Tesla shares jump more than 12% on report that Hertz is ordering 100,000 Teslas to overhaul its rental business

October 25, 2021, 3:15 PM UTC

Hertz Global Holdings said on Monday it has placed an order for 100,000 Tesla cars in a move that will help it modernize its rental car business model and provide more mainstream validation to the makers of electric vehicles.

The order is worth about $4 billion, Bloomberg News reported, citing unnamed sources, and sent Tesla’s shares up more than 12% by the end of trading Monday to $1,024.86 per share, and sending the market cap to over $1 trillion.

Hertz, which emerged from bankruptcy protection only four months ago, said in a press release that electric vehicles, including those from other carmakers, would represent 20% of its 500,000 vehicle global rental fleet. This order appears to be a big bet on EVs as a way to stand out against rivals such as Avis Budget Group and Enterprise Holdings. The bulk of the vehicles will be delivered to select Hertz locations by the end of 2022, but some Model 3 sedans will be available at a few U.S. locations starting next month.

“Electric vehicles are now mainstream,” Hertz interim CEO Mark Fields, a former Ford CEO, said in a statement. “The new Hertz is going to lead the way as a mobility company, starting with the largest EV rental fleet in North America.” The aggressive electrification campaign stands in contrast to the often glacial pace of change in practices in the car rental industry.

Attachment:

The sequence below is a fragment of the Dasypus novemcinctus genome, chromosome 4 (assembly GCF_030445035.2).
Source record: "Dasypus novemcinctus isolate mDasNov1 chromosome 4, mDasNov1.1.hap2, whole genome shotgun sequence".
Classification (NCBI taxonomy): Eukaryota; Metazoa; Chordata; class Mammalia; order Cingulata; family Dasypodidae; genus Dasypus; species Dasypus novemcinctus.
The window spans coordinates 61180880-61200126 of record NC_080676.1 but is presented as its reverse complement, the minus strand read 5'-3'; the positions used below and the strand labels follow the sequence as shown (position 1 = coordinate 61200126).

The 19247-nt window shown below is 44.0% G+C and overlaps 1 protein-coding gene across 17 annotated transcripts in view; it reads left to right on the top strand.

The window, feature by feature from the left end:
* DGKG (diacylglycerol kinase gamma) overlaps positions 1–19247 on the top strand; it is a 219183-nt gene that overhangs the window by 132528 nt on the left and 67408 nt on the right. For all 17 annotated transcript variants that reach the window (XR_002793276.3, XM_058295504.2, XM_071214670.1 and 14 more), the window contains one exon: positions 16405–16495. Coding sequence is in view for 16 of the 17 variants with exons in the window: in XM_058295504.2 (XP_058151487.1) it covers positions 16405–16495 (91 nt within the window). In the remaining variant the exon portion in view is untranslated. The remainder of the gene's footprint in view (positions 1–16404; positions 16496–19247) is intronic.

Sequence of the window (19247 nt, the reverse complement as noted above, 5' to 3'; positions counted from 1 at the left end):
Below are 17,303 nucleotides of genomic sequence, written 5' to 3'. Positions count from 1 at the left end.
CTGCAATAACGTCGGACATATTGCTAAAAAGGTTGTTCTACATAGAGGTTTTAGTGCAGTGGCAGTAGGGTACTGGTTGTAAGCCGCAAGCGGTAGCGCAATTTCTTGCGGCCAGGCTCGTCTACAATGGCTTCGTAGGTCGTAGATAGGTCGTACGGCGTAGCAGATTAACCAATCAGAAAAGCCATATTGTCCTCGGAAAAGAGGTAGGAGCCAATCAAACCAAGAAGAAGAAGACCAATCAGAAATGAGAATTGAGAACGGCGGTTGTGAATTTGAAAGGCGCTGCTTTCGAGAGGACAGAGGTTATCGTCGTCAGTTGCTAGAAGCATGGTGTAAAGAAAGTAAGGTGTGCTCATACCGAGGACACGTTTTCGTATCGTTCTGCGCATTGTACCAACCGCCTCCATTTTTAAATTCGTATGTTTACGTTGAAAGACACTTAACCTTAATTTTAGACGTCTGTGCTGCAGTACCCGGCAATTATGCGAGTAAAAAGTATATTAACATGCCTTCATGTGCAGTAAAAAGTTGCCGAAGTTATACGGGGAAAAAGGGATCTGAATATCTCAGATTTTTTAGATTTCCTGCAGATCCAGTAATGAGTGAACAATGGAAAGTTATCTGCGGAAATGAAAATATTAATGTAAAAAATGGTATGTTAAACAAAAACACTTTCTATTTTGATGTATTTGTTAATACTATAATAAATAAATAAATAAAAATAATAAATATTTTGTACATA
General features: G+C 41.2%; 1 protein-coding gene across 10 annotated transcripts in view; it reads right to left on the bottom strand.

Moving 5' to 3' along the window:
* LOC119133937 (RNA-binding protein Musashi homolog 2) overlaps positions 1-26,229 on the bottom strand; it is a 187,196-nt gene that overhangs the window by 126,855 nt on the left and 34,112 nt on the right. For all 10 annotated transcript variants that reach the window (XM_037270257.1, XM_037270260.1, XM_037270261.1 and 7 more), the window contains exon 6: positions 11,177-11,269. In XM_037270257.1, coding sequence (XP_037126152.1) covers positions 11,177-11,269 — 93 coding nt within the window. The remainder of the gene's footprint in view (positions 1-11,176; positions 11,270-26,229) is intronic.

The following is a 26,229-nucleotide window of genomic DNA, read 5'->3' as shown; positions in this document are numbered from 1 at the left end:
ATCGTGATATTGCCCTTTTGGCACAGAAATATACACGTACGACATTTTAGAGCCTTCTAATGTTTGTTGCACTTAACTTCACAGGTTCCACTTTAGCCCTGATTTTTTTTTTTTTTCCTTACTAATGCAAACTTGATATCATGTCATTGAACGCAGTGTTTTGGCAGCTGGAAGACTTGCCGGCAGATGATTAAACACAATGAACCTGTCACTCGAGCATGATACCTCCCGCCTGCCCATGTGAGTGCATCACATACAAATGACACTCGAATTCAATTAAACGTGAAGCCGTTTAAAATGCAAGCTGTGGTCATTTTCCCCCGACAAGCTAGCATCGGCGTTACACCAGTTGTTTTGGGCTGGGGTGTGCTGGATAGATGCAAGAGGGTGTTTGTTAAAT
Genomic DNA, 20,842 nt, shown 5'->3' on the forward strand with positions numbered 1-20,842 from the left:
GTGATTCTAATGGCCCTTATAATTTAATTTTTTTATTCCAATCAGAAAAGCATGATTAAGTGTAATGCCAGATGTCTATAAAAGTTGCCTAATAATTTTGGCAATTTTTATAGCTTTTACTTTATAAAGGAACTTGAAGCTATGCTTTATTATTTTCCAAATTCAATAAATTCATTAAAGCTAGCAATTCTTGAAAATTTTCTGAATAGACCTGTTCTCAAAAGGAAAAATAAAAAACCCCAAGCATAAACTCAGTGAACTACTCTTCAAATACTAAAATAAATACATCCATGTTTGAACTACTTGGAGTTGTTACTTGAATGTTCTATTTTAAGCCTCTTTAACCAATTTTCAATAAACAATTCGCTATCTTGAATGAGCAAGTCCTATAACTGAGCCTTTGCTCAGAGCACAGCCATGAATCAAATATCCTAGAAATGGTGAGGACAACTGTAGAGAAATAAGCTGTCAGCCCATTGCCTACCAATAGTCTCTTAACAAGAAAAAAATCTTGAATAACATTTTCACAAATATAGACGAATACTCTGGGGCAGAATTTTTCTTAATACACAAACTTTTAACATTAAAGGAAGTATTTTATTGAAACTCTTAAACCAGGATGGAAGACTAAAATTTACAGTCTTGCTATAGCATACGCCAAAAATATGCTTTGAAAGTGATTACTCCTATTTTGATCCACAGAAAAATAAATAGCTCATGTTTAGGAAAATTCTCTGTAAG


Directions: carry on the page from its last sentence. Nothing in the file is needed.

The pandemic ground the car rental industry nearly to a halt last year with a decline in business and leisure travel and a stalled market for used rental cars essential to these companies’ cash flow. Hertz had been hurting even before the pandemic with net losses for several years before the pandemic. The company, which also operates the Dollar and Thrifty discount rental agencies, filed for Chapter 11 bankruptcy protection in May 2020.

But Hertz’s new owners, Knighthead Capital Management and Certares Management, are making clear with this move that they want post-bankruptcy Hertz to have a modern business model in tune with where customer preferences are heading. To support its EV push, Hertz will build up its own charging infrastructure, while customers who rent Teslas will also be able to use that company’s network of 3,000 supercharging stations. Another reason EVs hold appeal for Hertz: They lose value in the secondhand market less quickly and are less expensive to maintain and refuel.

Hertz shares ended the day up 10% on the over-the-counter market, giving it a market capitalization of $12.8 billion, more than double what Knighthead and Certares agreed to pay for it in May.

Tesla’s capacity has increased significantly. It made 237,823 cars in the period ending Sept. 30, 2021, but the Hertz order represents a big chunk of its business, roughly 10% of annual production, making it harder for rivals to imitate Hertz’s move quickly if they so desire or can. “Tesla getting an order of this magnitude highlights the broader EV adoption underway in our opinion as part of this oncoming green tidal wave now hitting the U.S.,” Wedbush analyst Dan Ives wrote in a research note.

To add some star power to the move, Hertz hired star NFL quarterback Tom Brady to be part of an ad campaign promoting the Tesla partnership.

Update, Oct. 25, 2021: This article has been updated with Tesla’s stock price.

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